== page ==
The creative industries have received considerable attention in recent years. Following the seminal works of Scott (2000), Santagata (2006), Mommaas (2004), Cooke and Lazzeretti, (2008) on cultural or creative clusters, many territories and cities have supported the development of creative activities and encourage the logic of supply chains. It often comes with strong local support to entrepreneurship (media, culture, digital, even academic, etc.) and the design of neighborhoods entirely devoted to innovation or to artistic and start-up activities. These industries are highly innovative and embedded in multiplex networks (social, spatial, economics) which hardly impact the urban balance. But it is now documented that the production of these innovations may involve strong inequalities and lead to an urban crisis (Florida, 2017). To some extent, San Francisco is nowadays the focal point of all these tensions. However, it does not mean that culture and cultural activities have now vanished but the spatial and socio-economic characteristics of artistic novelties emergence have to be questioned in a gentrified city. Artistic residence, brownfield, little scenes or small galleries and perhaps transgression are now challenged by urban transformation. Experimentation, co-elaboration and exhibition are on the move and more scattered than ever. How to follow-up these new forms of emergence? Do they exist? Do we need some new concepts to figure out the endogenous relationships between urban configurations, culture production and culture consumption? Is the Scene concept (Straw, 2015) useful to renew the way we understand where novelties emerge and spill over its neighborhood?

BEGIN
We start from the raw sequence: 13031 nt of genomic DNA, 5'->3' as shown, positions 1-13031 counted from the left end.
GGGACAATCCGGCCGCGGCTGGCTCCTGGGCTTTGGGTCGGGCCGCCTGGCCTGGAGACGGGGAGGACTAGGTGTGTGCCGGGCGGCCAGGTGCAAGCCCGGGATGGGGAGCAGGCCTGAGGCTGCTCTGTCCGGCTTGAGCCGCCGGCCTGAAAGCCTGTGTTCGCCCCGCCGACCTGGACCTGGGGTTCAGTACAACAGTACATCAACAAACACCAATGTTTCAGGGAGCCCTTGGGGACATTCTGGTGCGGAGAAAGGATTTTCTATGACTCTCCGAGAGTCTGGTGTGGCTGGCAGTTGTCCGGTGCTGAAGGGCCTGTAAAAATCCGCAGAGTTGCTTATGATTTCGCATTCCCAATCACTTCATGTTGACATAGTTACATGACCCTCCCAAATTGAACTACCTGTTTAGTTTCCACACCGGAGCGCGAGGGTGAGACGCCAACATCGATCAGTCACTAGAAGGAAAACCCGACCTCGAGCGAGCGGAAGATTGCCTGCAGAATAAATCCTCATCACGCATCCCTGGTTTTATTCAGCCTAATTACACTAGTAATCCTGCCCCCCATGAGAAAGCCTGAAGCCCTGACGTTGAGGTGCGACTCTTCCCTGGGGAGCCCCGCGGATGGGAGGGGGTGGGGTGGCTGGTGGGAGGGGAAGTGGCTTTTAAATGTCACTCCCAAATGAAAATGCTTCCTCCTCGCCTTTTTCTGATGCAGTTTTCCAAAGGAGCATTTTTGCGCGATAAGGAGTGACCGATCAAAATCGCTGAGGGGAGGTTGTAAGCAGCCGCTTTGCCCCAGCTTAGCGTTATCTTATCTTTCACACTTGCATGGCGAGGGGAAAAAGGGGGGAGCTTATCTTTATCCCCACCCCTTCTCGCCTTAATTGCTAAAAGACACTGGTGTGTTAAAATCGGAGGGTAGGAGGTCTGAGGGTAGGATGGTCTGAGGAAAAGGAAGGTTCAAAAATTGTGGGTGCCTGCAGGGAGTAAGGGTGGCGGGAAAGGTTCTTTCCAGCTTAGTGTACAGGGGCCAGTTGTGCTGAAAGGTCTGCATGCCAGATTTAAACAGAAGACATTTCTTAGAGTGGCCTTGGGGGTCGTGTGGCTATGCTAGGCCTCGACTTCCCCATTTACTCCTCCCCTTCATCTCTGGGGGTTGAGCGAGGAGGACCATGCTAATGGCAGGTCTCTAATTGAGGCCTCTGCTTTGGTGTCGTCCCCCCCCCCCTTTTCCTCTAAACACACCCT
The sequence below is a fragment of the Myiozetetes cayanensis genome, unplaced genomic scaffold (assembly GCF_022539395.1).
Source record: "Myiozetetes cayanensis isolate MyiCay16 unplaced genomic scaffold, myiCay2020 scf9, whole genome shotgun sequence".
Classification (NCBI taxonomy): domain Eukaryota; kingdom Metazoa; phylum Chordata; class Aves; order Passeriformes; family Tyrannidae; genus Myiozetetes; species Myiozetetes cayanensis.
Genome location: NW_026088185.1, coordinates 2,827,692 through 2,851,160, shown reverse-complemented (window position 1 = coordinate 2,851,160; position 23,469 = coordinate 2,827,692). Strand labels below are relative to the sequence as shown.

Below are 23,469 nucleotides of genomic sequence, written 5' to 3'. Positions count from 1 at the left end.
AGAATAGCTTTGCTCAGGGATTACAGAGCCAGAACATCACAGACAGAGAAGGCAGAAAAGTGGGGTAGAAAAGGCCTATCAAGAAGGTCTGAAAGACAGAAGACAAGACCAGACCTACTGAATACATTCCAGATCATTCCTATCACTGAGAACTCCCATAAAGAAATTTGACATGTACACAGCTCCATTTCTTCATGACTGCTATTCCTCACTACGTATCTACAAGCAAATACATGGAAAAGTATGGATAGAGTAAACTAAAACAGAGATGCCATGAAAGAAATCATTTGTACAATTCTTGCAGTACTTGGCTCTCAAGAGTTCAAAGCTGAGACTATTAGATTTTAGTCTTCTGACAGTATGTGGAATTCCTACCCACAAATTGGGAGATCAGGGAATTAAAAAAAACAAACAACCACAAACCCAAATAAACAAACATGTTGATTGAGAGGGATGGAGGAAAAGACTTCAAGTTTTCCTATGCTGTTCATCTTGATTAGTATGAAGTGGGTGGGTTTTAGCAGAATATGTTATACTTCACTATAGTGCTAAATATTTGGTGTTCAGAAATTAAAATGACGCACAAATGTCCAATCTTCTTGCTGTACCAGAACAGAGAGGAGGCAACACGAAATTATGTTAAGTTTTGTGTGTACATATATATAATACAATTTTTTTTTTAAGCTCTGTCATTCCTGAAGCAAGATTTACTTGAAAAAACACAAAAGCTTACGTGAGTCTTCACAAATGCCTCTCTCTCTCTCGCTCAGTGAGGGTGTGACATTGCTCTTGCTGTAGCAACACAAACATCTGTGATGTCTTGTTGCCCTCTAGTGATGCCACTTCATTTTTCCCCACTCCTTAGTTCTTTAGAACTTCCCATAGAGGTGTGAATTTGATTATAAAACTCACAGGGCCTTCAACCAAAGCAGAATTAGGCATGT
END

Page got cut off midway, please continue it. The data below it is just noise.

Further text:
3.    Beyond creative cities: urban innovation regimes?